Moon Lilith Vang

Instagram: Moon Vang

My kids are my biggest inspiration. They are my drive to be better and kinder to myself and to others. My work reflects my passion to leave a legacy for the world to see, and that when they see it they can turn to my children and say, “Your mother did this for you.”

Crystal Lee

My family is definitely my inspiration right now! There are so many things out there that can negatively impact us on a daily basis, but they keep me grounded and going.

Kyla Yin

Lately, I have been finding TikTok very inspiring. There are so many different types of content on there from so many folks that are often underrepresented in mainstream media. The short video format means content can be more in-depth and showcase messages in engaging ways. It’s funny, stylish, beautiful, unique, creative — sometimes all at once! I don’t know if I’ll be creating content for TikTok anytime soon, but it’s refreshing to see so many creators that I may not have found otherwise on Instagram’s ever more restrictive and monetization focused algorithm.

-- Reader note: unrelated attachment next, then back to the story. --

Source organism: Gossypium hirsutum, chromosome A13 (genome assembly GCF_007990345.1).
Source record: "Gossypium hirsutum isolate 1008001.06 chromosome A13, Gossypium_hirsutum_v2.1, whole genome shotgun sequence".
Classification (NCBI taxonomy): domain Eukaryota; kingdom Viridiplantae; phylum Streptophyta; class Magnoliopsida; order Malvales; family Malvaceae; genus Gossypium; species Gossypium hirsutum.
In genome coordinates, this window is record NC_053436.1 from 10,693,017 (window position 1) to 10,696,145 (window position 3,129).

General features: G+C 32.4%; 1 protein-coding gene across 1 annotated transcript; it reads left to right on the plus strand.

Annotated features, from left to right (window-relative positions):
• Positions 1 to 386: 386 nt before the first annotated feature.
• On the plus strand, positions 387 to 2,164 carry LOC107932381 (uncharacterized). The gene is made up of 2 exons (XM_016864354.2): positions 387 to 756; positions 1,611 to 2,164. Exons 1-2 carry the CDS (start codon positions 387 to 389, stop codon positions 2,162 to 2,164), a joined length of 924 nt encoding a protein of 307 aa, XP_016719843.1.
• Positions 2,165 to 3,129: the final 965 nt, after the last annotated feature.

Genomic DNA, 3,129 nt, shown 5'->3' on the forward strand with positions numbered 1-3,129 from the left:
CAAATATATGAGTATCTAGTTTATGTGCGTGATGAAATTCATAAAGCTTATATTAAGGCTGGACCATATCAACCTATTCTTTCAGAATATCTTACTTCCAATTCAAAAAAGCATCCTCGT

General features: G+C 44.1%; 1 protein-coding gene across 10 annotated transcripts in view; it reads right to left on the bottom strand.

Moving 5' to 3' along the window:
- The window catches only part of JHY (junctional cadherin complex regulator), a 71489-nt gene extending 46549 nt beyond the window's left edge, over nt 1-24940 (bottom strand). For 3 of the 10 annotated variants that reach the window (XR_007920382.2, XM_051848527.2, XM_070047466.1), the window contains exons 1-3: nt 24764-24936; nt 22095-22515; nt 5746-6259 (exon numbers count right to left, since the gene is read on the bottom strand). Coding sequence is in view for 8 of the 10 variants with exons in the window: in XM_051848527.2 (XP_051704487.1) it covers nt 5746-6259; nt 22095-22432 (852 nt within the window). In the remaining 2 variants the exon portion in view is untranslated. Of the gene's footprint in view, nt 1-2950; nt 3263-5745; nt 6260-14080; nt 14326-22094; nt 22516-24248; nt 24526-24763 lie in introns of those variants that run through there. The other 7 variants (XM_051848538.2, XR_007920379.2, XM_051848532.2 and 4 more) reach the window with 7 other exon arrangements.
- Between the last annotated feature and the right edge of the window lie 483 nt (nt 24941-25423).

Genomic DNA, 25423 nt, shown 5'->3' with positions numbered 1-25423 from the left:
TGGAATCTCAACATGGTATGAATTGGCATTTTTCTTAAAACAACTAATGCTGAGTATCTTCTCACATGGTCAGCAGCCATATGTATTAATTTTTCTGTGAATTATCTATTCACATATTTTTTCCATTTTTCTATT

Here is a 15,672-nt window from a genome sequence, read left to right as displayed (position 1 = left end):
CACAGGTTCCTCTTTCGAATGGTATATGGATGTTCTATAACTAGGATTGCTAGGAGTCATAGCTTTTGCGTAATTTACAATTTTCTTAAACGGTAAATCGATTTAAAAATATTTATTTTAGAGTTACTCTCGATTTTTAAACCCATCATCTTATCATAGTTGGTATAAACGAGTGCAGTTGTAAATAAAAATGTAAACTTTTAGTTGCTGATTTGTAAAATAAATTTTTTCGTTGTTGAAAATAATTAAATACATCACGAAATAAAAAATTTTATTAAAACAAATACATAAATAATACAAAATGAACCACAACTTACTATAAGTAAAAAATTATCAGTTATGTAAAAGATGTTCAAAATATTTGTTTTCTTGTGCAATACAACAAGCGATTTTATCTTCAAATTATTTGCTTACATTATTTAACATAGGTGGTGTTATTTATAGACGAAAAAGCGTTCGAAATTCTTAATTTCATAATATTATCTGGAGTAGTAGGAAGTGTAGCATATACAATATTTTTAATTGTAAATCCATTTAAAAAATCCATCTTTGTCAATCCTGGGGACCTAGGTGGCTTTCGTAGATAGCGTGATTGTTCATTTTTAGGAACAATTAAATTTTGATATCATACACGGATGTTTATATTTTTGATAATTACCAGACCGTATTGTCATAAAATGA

Sydney Rae Chin

The movement started by many different sex educators, survivors, and advocates moving forward into a greater consent culture.

Kristina Chang

I always try to gain inspiration from literature and media that aptly serve my interests (fashion, art, and, most recently, the Korean “home café” aesthetic). But nowadays, I’m starting to look towards those around me, especially family and close friends. There’s a lot I can learn from each and every one.